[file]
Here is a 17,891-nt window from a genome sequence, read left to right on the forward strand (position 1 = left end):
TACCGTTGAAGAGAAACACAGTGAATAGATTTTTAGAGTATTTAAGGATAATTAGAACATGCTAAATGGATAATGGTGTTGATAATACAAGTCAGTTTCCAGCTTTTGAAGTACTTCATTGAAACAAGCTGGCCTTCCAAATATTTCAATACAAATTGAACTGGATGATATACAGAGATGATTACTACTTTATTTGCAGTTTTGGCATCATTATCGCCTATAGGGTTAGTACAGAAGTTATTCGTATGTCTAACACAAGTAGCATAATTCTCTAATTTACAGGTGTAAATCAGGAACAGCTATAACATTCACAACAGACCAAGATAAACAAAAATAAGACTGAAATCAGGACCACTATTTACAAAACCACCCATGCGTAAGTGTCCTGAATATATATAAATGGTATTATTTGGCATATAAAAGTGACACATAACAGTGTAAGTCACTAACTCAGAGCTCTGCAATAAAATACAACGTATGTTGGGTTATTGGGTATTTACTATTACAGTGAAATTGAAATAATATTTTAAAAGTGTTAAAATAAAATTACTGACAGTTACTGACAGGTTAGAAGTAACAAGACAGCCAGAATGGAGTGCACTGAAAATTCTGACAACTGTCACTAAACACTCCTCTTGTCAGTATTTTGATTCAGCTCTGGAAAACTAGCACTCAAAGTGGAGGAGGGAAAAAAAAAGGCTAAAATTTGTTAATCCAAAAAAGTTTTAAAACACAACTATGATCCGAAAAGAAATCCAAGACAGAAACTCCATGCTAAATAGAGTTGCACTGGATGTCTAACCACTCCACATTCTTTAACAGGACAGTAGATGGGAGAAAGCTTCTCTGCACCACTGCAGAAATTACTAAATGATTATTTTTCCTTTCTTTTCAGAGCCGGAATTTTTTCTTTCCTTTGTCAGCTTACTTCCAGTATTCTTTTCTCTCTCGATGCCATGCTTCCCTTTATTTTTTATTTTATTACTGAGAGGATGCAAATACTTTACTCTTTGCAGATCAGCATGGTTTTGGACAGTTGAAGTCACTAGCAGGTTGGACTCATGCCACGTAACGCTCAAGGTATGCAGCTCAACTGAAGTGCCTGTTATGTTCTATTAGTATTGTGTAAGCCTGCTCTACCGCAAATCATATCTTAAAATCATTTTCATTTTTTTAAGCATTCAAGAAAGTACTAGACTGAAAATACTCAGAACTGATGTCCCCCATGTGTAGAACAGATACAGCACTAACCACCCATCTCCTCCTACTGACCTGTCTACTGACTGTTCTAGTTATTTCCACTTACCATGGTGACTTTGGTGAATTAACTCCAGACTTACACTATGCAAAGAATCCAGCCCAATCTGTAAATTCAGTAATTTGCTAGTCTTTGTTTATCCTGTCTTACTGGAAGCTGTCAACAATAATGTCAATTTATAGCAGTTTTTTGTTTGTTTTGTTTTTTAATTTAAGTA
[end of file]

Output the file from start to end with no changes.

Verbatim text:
Here is a 17,891-nt window from a genome sequence, read left to right on the forward strand (position 1 = left end):
TACCGTTGAAGAGAAACACAGTGAATAGATTTTTAGAGTATTTAAGGATAATTAGAACATGCTAAATGGATAATGGTGTTGATAATACAAGTCAGTTTCCAGCTTTTGAAGTACTTCATTGAAACAAGCTGGCCTTCCAAATATTTCAATACAAATTGAACTGGATGATATACAGAGATGATTACTACTTTATTTGCAGTTTTGGCATCATTATCGCCTATAGGGTTAGTACAGAAGTTATTCGTATGTCTAACACAAGTAGCATAATTCTCTAATTTACAGGTGTAAATCAGGAACAGCTATAACATTCACAACAGACCAAGATAAACAAAAATAAGACTGAAATCAGGACCACTATTTACAAAACCACCCATGCGTAAGTGTCCTGAATATATATAAATGGTATTATTTGGCATATAAAAGTGACACATAACAGTGTAAGTCACTAACTCAGAGCTCTGCAATAAAATACAACGTATGTTGGGTTATTGGGTATTTACTATTACAGTGAAATTGAAATAATATTTTAAAAGTGTTAAAATAAAATTACTGACAGTTACTGACAGGTTAGAAGTAACAAGACAGCCAGAATGGAGTGCACTGAAAATTCTGACAACTGTCACTAAACACTCCTCTTGTCAGTATTTTGATTCAGCTCTGGAAAACTAGCACTCAAAGTGGAGGAGGGAAAAAAAAAGGCTAAAATTTGTTAATCCAAAAAAGTTTTAAAACACAACTATGATCCGAAAAGAAATCCAAGACAGAAACTCCATGCTAAATAGAGTTGCACTGGATGTCTAACCACTCCACATTCTTTAACAGGACAGTAGATGGGAGAAAGCTTCTCTGCACCACTGCAGAAATTACTAAATGATTATTTTTCCTTTCTTTTCAGAGCCGGAATTTTTTCTTTCCTTTGTCAGCTTACTTCCAGTATTCTTTTCTCTCTCGATGCCATGCTTCCCTTTATTTTTTATTTTATTACTGAGAGGATGCAAATACTTTACTCTTTGCAGATCAGCATGGTTTTGGACAGTTGAAGTCACTAGCAGGTTGGACTCATGCCACGTAACGCTCAAGGTATGCAGCTCAACTGAAGTGCCTGTTATGTTCTATTAGTATTGTGTAAGCCTGCTCTACCGCAAATCATATCTTAAAATCATTTTCATTTTTTTAAGCATTCAAGAAAGTACTAGACTGAAAATACTCAGAACTGATGTCCCCCATGTGTAGAACAGATACAGCACTAACCACCCATCTCCTCCTACTGACCTGTCTACTGACTGTTCTAGTTATTTCCACTTACCATGGTGACTTTGGTGAATTAACTCCAGACTTACACTATGCAAAGAATCCAGCCCAATCTGTAAATTCAGTAATTTGCTAGTCTTTGTTTATCCTGTCTTACTGGAAGCTGTCAACAATAATGTCAATTTATAGCAGTTTTTTGTTTGTTTTGTTTTTTAATTTAAGTA